Prevention vs Cure

There are people who believe that cancer is largely a preventable disease, and there are people like me.

I think cancer prevention is a worthy cause. In my time as a medical physicist I concluded that we were so good at radiotherapy already it would make more sense to put the money that was being spent on people like me and put it into anti-smoking campaigns. So I went back to pure physics after that, before getting involved in computer assisted surgery.

But smoking is uniquely terrible as a cause of cancer. Tobacco–a naturally occurring leaf, very slightly enhanced by selective breeding–is full of nasty stuff, and burning it to create even nastier combustion products and then sucking the whole lot into your lungs is not the best thing for your health. Among other things, tobacco is rich in potassium, and about 1% of potassium is a long-lived isotope that is left over from the supernova explosion that made the heavy elements that constitute the Earth and all that’s on it. So about 10% of cancers caused by smoking are due to naturally occurring radioactive potassium coming into contact with exquisitely radio-sensitive lung tissue.

Other causes of cancer are not so significant. The article linked above gives some absolute numbers on cancer prevention in the UK, but doesn’t give them as a fraction of all new cancer cases. When you look the numbers up, it turns out that those 57000 preventable cancers add up to about 16% of the 357,000 new cases that occur in the UK annually. Not a bad number, but a long way from a cure, too.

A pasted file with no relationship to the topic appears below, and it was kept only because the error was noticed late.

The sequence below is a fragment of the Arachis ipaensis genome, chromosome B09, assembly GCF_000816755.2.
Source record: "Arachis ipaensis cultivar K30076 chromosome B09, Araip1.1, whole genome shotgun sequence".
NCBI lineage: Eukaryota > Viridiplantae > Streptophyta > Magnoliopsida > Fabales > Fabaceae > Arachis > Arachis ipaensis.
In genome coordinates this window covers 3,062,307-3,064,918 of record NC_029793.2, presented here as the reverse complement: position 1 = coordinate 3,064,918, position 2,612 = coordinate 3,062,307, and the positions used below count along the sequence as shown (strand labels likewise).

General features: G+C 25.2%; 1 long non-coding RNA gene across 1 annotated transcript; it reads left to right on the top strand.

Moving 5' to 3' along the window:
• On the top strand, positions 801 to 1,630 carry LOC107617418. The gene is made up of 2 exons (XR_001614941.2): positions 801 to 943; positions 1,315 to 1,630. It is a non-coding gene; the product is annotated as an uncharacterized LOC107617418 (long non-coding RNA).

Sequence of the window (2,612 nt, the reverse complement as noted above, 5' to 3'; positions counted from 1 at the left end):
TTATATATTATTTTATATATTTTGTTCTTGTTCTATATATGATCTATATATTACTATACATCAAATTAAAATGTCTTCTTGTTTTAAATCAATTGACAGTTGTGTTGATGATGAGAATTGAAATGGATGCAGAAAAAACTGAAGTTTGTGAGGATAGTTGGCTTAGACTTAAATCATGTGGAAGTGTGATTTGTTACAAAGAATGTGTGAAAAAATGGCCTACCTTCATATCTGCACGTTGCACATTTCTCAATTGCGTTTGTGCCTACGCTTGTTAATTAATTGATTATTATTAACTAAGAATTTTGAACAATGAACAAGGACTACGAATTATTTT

It may not make sense that we focus our resources on cures rather than prevention, but what makes sense has nothing to do with what’s best. There are at least three reasons to focus on cures rather than prevention:

  • A cure would be a cure. It would get rid of the damned disease for good. We are quite close to that, thanks to CRISPR technology and decades of work in fundamental biology.
  • While it is still debated, it appears likely that around half of all cancers are not preventable. That puts a definite floor under the lowest rate we can get from prevention programs.
  • Changing human behaviour is hard. The Soviets killed tens of millions. The Chinese communists tried hard to match that number. Christians and Muslims have been torturing and killing people for centuries without notably diminishing the number of sinners, heretics, and apostates. Governments have been engaged in a “war on drugs” for decades without reducing the rate of use below that seen in Portugal, which effectively decriminalized everything twenty years ago.

It’s easy to criticize research choices, but the arguments for pursuing prevention just aren’t that good compared to the arguments for pursuing a cure. Nor does citing a single case of a person with high radon levels add any credibility to the argument.

Arguments are about facts. Facts are distributions. An anecdote is not a fact, because it is not a distribution.

“This person who had high radon got cancer” tells us nothing about what caused her cancer. It could have been a cosmic ray, or other naturally occurring background radiation. It could have been something she ate. It could have been genes. It could have been bad luck. Singling out one risk factor and saying, “This must have been the cause” serves no good purpose. It does not establish this as a case of preventable cancer, because that can almost never be done. That’s the nature of statistical reasoning.

So while I think we should continue to pursue the major known causes of cancer–smoking and drinking, in particular–we should put the majority of our resources toward finding a cure. We’re very close now, and when the cure is found, it will benefit everyone, not just that half or so of the population whose cancers are preventable.

About TJ

Scientist, engineer, inventor, writer, poet, sailor, hiker, canoeist, father.
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